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POLITICS-JAPAN: Tectonic Upheavals Await Ruling LDP

Analysis by John Feffer

WASHINGTON, Jan 19 2008 (IPS) - The Liberal Democratic Party (LDP) has ruled Japan for all but one of the last 53 years. But the LDP’s unpopularity, the rise of a strong second party with a charismatic leader and a limp economy may combine to upend Japanese politics in 2008.

At its party congress on Jan. 17, Prime Minister Yasuo Fukuda, leader of the LDP, confessed that his party faces the biggest crisis in its history.

Up close, Japanese politics is not quite as monolithic as the LDP’s half-century dominance might suggest. Strong second parties have played a role for the last two decades. Within the LDP itself, a host of factions compete for influence. But observers are divided on whether these underlying currents in Japanese politics are shaped more by personality or by policy. In other words, has the ruling party seen its fortunes plummet because of the departure of the flamboyant and popular Junichiro Koizumi, the prime minister from 2001 to 2006, or because of its positions on key policies?

“Many observers point out the importance of personality in Japanese politics, especially the personal bonding among politicians. This theory is consistent with the conventional wisdom that policy and policy differences have little impact,” explains Junko Kato, a professor of political science at the University of Tokyo and the keynote presenter at a forum sponsored by the Sasakawa Peace Foundation in Washington, DC on Jan. 17. “Personal chemistry seems to explain the frequent break-up, merger, formation, and extinction of different parties.”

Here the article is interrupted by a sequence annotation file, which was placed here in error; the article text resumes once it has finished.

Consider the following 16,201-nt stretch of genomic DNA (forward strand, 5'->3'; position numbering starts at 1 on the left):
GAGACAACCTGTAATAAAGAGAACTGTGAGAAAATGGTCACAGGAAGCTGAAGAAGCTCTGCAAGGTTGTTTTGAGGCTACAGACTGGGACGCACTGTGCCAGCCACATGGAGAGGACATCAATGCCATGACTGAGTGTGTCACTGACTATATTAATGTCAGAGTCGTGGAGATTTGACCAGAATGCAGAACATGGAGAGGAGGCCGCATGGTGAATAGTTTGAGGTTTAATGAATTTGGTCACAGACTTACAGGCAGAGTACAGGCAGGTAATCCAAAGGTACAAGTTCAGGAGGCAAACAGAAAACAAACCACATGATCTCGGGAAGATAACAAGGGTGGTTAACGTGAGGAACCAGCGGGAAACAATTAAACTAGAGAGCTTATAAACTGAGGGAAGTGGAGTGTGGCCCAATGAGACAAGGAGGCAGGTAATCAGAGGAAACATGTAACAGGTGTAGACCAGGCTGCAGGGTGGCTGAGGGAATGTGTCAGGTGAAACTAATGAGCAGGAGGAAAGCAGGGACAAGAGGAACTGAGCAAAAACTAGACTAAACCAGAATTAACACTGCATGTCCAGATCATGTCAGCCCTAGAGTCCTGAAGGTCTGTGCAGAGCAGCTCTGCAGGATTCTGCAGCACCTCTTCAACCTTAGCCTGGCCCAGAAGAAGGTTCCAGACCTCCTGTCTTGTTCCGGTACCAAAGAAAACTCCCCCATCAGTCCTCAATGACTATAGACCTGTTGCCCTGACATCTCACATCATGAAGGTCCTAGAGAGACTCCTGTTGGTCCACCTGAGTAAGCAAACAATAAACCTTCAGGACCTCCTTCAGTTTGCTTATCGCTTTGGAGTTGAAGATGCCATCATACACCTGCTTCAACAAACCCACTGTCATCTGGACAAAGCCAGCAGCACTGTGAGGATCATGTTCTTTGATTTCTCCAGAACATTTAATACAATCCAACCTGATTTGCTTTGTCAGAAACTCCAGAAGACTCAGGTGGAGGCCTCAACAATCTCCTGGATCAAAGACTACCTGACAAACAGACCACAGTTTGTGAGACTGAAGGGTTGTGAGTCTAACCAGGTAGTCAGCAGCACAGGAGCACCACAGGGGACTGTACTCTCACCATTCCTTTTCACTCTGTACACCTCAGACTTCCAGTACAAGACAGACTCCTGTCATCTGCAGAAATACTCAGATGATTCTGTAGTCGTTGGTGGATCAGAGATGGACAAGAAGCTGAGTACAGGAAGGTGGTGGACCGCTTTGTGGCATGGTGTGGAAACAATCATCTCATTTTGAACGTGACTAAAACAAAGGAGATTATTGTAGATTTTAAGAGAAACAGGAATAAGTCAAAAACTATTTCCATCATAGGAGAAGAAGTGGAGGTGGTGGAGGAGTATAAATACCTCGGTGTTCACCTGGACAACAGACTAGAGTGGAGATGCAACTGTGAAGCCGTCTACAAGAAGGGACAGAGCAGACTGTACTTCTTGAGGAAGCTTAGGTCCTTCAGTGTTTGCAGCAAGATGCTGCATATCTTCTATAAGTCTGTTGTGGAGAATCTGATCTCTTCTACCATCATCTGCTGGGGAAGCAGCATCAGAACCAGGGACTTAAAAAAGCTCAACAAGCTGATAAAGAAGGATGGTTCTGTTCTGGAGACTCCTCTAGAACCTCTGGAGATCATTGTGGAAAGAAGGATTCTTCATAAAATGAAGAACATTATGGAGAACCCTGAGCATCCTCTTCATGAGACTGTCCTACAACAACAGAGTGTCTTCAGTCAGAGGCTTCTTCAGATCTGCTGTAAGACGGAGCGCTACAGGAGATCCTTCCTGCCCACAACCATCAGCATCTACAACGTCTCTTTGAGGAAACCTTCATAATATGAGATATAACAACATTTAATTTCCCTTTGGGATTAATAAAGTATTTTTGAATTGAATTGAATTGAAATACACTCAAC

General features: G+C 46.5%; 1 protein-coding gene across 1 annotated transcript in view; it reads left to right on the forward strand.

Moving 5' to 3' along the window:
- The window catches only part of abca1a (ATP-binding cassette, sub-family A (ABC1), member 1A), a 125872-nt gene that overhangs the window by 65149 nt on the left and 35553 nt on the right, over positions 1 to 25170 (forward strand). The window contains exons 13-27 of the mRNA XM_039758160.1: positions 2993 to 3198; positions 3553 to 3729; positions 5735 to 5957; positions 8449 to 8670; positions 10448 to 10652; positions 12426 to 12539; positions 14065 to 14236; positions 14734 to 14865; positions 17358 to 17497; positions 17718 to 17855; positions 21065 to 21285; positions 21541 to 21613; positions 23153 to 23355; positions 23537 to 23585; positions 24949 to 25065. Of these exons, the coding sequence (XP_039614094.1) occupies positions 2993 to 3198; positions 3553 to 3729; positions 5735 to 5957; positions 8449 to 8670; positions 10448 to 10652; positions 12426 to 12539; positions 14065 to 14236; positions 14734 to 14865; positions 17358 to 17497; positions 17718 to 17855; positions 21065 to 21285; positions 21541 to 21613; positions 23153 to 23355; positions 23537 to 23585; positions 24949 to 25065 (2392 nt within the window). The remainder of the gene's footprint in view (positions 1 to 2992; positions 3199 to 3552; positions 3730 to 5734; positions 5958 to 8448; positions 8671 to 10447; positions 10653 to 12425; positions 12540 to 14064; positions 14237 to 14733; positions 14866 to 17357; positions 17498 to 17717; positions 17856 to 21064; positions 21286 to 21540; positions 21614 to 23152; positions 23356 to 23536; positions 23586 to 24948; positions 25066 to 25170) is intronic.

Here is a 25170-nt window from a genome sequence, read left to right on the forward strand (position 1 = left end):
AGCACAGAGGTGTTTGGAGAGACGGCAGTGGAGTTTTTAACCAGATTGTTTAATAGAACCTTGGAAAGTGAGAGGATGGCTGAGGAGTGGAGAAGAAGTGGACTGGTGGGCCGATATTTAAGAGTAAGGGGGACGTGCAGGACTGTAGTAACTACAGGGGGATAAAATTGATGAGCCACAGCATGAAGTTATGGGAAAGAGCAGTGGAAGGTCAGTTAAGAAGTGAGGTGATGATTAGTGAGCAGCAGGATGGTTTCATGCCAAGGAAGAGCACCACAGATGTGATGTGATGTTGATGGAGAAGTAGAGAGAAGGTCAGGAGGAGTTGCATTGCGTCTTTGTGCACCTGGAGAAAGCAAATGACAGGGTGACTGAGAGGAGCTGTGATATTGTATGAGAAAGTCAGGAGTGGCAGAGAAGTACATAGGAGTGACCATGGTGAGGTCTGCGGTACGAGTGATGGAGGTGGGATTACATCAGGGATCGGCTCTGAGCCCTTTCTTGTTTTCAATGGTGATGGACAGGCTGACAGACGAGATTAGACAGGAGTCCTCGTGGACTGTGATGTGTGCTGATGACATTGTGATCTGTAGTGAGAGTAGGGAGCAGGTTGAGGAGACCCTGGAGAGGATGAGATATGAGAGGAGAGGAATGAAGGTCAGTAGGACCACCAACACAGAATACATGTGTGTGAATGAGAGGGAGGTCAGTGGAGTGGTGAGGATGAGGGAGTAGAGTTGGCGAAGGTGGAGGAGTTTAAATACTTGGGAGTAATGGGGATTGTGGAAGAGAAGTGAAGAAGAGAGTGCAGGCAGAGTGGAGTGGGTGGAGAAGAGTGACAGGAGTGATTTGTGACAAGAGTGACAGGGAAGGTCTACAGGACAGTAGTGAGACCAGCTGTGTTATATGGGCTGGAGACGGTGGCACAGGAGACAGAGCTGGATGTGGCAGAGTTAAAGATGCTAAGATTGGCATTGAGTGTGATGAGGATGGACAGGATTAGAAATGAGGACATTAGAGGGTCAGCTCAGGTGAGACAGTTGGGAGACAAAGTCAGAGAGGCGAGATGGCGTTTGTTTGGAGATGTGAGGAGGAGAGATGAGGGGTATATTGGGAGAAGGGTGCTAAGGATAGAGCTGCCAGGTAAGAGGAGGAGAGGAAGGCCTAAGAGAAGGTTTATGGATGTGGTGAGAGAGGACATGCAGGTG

But Kato believes that policy does, in fact, matter in Japanese politics: it’s not just a matter of personality. The Democratic Party of Japan (DPJ), led by former LDP politician Ichiro Ozawa, surprised many observers when it won control of Japan’s upper house in elections last summer. “The DPJ’s advantage is its policy positions,” Kato argues. “It has boasted a centrist position against the equally conservative policies of the LDP and the New Frontier Party.”

“Pound for pound, the DPJ policy people were extraordinarily good,” reports Steven Clemons, director of the American Strategy Program at the New America Foundation, on his visits with DPJ officials. “They have a small and under-resourced department, but there was a seriousness inside the policy apparatus. The LDP was well-resourced, but the policy staff was flabby and lazy in comparison.”


The DPJ’s policy positions seemed to play a role in its victory at the polls. By opposing Japan’s contribution to the U.S.-led war in Afghanistan, for instance, the DPJ was able to distance itself from the ruling party in the minds of voters.

Ellis Kraus believes in the importance of looking beneath policies and personalities at the underlying institutional change. A professor of Japanese politics and policymaking at the University of California, San Diego, Kraus has analyzed structural shifts in the Japanese political landscape. “Journalists love to say that nothing has changed in Japanese politics, that the LDP is just collection of factions. But the truth is, the electoral reform of 1993 has changed a tremendous amount in Japanese politics. This is not your father’s or your grandfather’s politics in Japan.”